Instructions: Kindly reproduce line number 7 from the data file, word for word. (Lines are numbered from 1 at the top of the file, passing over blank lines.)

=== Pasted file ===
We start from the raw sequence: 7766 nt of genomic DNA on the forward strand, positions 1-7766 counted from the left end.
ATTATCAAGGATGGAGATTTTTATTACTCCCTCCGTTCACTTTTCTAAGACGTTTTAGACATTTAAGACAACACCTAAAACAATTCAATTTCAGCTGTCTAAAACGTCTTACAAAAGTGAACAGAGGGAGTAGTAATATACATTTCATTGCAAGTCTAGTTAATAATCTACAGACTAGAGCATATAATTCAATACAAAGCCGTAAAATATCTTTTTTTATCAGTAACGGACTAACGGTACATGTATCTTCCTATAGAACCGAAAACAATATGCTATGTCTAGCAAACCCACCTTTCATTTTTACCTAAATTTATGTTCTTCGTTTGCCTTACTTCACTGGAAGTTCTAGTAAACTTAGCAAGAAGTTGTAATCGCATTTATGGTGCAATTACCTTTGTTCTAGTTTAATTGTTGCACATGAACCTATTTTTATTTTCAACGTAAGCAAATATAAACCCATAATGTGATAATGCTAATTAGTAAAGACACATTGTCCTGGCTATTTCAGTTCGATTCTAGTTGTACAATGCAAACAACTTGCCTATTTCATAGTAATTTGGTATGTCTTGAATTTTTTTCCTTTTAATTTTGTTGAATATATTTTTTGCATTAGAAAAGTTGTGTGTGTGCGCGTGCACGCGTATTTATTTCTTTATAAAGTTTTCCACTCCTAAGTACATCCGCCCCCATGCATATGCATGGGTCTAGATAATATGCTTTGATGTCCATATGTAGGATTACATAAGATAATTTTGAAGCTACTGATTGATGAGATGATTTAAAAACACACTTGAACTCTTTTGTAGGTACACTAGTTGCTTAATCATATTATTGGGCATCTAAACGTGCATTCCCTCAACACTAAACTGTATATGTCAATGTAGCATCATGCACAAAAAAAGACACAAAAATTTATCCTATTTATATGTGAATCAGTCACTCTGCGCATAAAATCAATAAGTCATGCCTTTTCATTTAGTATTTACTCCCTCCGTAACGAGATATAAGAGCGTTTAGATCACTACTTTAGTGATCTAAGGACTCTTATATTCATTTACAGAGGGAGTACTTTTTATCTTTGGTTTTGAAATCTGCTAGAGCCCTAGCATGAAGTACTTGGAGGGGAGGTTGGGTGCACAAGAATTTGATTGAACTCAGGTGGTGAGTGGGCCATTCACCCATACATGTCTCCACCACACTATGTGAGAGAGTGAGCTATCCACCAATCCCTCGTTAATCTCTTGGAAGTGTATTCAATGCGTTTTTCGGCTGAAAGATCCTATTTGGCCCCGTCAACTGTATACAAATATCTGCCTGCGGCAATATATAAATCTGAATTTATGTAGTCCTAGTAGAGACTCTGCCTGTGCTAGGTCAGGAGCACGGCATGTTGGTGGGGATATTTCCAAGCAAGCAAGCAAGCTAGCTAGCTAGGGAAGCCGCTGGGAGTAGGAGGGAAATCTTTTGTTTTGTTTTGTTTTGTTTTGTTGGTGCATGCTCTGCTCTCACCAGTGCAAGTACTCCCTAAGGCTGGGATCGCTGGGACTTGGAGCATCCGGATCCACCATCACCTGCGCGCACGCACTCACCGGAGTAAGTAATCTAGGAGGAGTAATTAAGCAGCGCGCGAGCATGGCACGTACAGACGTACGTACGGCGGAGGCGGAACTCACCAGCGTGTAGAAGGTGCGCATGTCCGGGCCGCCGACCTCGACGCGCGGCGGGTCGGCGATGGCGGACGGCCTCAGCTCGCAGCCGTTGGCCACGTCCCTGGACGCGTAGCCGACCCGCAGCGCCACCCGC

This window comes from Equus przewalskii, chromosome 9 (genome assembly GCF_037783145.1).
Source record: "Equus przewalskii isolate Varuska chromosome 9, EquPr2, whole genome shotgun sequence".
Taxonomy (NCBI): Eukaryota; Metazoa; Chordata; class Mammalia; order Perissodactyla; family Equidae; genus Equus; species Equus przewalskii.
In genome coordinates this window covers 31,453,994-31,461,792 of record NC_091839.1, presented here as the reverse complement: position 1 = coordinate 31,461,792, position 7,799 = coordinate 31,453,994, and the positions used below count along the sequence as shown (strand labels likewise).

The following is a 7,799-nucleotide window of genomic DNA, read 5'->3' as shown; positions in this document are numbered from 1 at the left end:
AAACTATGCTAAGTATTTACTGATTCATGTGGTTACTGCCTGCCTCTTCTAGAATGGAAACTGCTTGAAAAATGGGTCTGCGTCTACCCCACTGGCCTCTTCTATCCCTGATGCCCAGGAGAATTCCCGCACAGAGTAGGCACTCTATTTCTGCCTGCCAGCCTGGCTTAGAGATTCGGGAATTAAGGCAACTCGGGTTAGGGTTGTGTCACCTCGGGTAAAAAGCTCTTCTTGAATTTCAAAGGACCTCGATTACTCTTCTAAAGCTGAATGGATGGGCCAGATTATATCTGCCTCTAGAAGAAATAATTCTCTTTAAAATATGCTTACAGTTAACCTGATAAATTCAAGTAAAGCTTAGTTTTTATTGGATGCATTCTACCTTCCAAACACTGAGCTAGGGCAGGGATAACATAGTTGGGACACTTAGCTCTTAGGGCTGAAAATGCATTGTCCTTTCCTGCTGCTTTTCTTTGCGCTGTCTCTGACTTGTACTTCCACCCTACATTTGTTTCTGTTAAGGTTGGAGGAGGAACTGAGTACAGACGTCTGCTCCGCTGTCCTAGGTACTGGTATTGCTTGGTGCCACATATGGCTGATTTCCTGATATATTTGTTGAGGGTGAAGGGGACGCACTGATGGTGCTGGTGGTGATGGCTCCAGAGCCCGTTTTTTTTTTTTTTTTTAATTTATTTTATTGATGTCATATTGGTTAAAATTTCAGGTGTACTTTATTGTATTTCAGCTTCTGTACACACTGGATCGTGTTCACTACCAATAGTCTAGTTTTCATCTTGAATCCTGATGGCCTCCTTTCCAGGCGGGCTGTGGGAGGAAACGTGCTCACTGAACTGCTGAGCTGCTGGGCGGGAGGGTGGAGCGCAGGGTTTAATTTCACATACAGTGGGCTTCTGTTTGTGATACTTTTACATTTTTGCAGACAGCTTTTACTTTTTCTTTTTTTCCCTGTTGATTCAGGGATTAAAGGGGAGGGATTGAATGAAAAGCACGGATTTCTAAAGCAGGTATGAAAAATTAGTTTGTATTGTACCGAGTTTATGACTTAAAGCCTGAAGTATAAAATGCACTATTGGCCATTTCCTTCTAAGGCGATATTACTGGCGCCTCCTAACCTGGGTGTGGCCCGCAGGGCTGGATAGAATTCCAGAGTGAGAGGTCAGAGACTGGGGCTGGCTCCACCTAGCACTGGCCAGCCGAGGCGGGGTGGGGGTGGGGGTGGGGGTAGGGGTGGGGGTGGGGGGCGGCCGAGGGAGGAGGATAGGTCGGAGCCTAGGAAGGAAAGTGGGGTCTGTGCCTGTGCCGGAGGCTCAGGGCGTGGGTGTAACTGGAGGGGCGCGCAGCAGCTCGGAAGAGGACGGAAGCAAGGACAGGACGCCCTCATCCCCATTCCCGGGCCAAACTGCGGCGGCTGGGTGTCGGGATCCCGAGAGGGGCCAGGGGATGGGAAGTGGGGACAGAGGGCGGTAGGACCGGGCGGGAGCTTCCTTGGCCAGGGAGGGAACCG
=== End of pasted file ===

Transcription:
The following is a 7,799-nucleotide window of genomic DNA, read 5'->3' as shown; positions in this document are numbered from 1 at the left end: